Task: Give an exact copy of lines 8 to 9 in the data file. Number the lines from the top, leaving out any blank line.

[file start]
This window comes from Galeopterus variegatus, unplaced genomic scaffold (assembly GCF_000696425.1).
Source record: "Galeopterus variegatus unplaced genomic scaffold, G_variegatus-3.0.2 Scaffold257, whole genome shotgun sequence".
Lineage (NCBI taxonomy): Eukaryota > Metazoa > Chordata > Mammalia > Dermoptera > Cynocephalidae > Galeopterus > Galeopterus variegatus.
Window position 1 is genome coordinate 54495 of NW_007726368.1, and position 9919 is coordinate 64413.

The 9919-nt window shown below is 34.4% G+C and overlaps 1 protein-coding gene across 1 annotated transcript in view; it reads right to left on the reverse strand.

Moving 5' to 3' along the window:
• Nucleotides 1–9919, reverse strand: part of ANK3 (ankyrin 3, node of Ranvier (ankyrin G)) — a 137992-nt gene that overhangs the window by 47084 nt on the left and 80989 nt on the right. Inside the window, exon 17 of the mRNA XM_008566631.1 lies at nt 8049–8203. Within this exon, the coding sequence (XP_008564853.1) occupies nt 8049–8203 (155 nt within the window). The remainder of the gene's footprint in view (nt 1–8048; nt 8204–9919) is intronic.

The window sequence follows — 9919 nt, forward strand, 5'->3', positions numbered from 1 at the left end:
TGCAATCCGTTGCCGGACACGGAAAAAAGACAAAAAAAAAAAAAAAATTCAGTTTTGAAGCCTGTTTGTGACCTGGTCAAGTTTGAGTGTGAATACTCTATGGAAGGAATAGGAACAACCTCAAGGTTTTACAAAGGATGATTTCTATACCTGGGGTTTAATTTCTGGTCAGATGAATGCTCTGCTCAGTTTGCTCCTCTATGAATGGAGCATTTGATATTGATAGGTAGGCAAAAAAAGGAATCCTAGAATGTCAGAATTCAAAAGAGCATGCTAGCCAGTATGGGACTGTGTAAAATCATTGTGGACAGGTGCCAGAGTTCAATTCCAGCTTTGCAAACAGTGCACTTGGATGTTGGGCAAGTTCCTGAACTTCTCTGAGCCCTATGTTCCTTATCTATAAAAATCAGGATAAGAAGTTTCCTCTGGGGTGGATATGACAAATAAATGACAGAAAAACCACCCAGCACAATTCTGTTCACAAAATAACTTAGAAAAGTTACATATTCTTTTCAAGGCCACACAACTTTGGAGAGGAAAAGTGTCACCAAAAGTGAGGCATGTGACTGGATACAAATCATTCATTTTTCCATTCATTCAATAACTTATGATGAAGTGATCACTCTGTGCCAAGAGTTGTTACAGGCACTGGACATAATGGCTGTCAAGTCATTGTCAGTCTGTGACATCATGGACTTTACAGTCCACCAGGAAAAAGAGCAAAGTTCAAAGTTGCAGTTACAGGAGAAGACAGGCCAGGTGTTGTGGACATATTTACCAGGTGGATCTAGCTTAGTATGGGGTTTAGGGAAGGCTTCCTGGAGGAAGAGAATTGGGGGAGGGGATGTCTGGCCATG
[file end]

The window sequence follows — 9919 nt, forward strand, 5'->3', positions numbered from 1 at the left end:
TGCAATCCGTTGCCGGACACGGAAAAAAGACAAAAAAAAAAAAAAAATTCAGTTTTGAAGCCTGTTTGTGACCTGGTCAAGTTTGAGTGTGAATACTCTATGGAAGGAATAGGAACAACCTCAAGGTTTTACAAAGGATGATTTCTATACCTGGGGTTTAATTTCTGGTCAGATGAATGCTCTGCTCAGTTTGCTCCTCTATGAATGGAGCATTTGATATTGATAGGTAGGCAAAAAAAGGAATCCTAGAATGTCAGAATTCAAAAGAGCATGCTAGCCAGTATGGGACTGTGTAAAATCATTGTGGACAGGTGCCAGAGTTCAATTCCAGCTTTGCAAACAGTGCACTTGGATGTTGGGCAAGTTCCTGAACTTCTCTGAGCCCTATGTTCCTTATCTATAAAAATCAGGATAAGAAGTTTCCTCTGGGGTGGATATGACAAATAAATGACAGAAAAACCACCCAGCACAATTCTGTTCACAAAATAACTTAGAAAAGTTACATATTCTTTTCAAGGCCACACAACTTTGGAGAGGAAAAGTGTCACCAAAAGTGAGGCATGTGACTGGATACAAATCATTCATTTTTCCATTCATTCAATAACTTATGATGAAGTGATCACTCTGTGCCAAGAGTTGTTACAGGCACTGGACATAATGGCTGTCAAGTCATTGTCAGTCTGTGACATCATGGACTTTACAGTCCACCAGGAAAAAGAGCAAAGTTCAAAGTTGCAGTTACAGGAGAAGACAGGCCAGGTGTTGTGGACATATTTACCAGGTGGATCTAGCTTAGTATGGGGTTTAGGGAAGGCTTCCTGGAGGAAGAGAATTGGGGGAGGGGATGTCTGGCCATG